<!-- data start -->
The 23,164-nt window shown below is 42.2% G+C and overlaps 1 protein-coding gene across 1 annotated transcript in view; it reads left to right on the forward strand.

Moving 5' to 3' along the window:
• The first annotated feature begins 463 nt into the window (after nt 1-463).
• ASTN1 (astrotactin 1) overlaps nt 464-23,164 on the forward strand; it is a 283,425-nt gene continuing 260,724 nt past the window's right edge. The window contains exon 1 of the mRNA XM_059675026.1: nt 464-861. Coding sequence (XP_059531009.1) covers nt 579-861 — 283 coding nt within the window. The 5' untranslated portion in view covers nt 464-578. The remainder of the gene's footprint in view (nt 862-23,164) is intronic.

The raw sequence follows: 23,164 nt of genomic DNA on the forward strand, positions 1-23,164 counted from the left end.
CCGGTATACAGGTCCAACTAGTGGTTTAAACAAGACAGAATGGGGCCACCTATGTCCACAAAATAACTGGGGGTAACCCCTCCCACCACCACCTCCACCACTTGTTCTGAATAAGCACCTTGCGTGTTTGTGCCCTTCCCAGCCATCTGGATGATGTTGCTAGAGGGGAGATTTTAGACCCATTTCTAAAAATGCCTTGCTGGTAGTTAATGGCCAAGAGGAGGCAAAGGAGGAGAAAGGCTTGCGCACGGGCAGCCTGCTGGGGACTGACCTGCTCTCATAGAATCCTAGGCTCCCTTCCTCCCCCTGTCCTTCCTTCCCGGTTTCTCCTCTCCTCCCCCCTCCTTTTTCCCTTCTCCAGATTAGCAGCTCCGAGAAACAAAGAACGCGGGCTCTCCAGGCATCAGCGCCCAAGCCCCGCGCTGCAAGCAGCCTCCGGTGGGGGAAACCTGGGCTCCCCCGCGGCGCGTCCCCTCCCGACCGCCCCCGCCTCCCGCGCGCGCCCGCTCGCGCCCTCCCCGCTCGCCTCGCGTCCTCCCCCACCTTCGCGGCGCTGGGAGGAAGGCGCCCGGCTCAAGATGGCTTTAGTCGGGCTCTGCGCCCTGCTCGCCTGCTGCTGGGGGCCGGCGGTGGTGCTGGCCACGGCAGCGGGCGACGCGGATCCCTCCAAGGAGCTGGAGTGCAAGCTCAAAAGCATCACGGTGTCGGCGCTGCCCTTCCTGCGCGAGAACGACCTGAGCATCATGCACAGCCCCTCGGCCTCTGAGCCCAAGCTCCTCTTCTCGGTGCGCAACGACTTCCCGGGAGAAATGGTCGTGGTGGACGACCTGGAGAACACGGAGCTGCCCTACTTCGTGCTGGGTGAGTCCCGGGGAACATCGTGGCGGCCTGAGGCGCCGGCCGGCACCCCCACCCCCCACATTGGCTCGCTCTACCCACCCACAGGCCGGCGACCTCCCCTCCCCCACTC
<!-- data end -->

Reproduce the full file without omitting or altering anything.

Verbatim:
The 23,164-nt window shown below is 42.2% G+C and overlaps 1 protein-coding gene across 1 annotated transcript in view; it reads left to right on the forward strand.

Moving 5' to 3' along the window:
• The first annotated feature begins 463 nt into the window (after nt 1-463).
• ASTN1 (astrotactin 1) overlaps nt 464-23,164 on the forward strand; it is a 283,425-nt gene continuing 260,724 nt past the window's right edge. The window contains exon 1 of the mRNA XM_059675026.1: nt 464-861. Coding sequence (XP_059531009.1) covers nt 579-861 — 283 coding nt within the window. The 5' untranslated portion in view covers nt 464-578. The remainder of the gene's footprint in view (nt 862-23,164) is intronic.

The raw sequence follows: 23,164 nt of genomic DNA on the forward strand, positions 1-23,164 counted from the left end.
CCGGTATACAGGTCCAACTAGTGGTTTAAACAAGACAGAATGGGGCCACCTATGTCCACAAAATAACTGGGGGTAACCCCTCCCACCACCACCTCCACCACTTGTTCTGAATAAGCACCTTGCGTGTTTGTGCCCTTCCCAGCCATCTGGATGATGTTGCTAGAGGGGAGATTTTAGACCCATTTCTAAAAATGCCTTGCTGGTAGTTAATGGCCAAGAGGAGGCAAAGGAGGAGAAAGGCTTGCGCACGGGCAGCCTGCTGGGGACTGACCTGCTCTCATAGAATCCTAGGCTCCCTTCCTCCCCCTGTCCTTCCTTCCCGGTTTCTCCTCTCCTCCCCCCTCCTTTTTCCCTTCTCCAGATTAGCAGCTCCGAGAAACAAAGAACGCGGGCTCTCCAGGCATCAGCGCCCAAGCCCCGCGCTGCAAGCAGCCTCCGGTGGGGGAAACCTGGGCTCCCCCGCGGCGCGTCCCCTCCCGACCGCCCCCGCCTCCCGCGCGCGCCCGCTCGCGCCCTCCCCGCTCGCCTCGCGTCCTCCCCCACCTTCGCGGCGCTGGGAGGAAGGCGCCCGGCTCAAGATGGCTTTAGTCGGGCTCTGCGCCCTGCTCGCCTGCTGCTGGGGGCCGGCGGTGGTGCTGGCCACGGCAGCGGGCGACGCGGATCCCTCCAAGGAGCTGGAGTGCAAGCTCAAAAGCATCACGGTGTCGGCGCTGCCCTTCCTGCGCGAGAACGACCTGAGCATCATGCACAGCCCCTCGGCCTCTGAGCCCAAGCTCCTCTTCTCGGTGCGCAACGACTTCCCGGGAGAAATGGTCGTGGTGGACGACCTGGAGAACACGGAGCTGCCCTACTTCGTGCTGGGTGAGTCCCGGGGAACATCGTGGCGGCCTGAGGCGCCGGCCGGCACCCCCACCCCCCACATTGGCTCGCTCTACCCACCCACAGGCCGGCGACCTCCCCTCCCCCACTC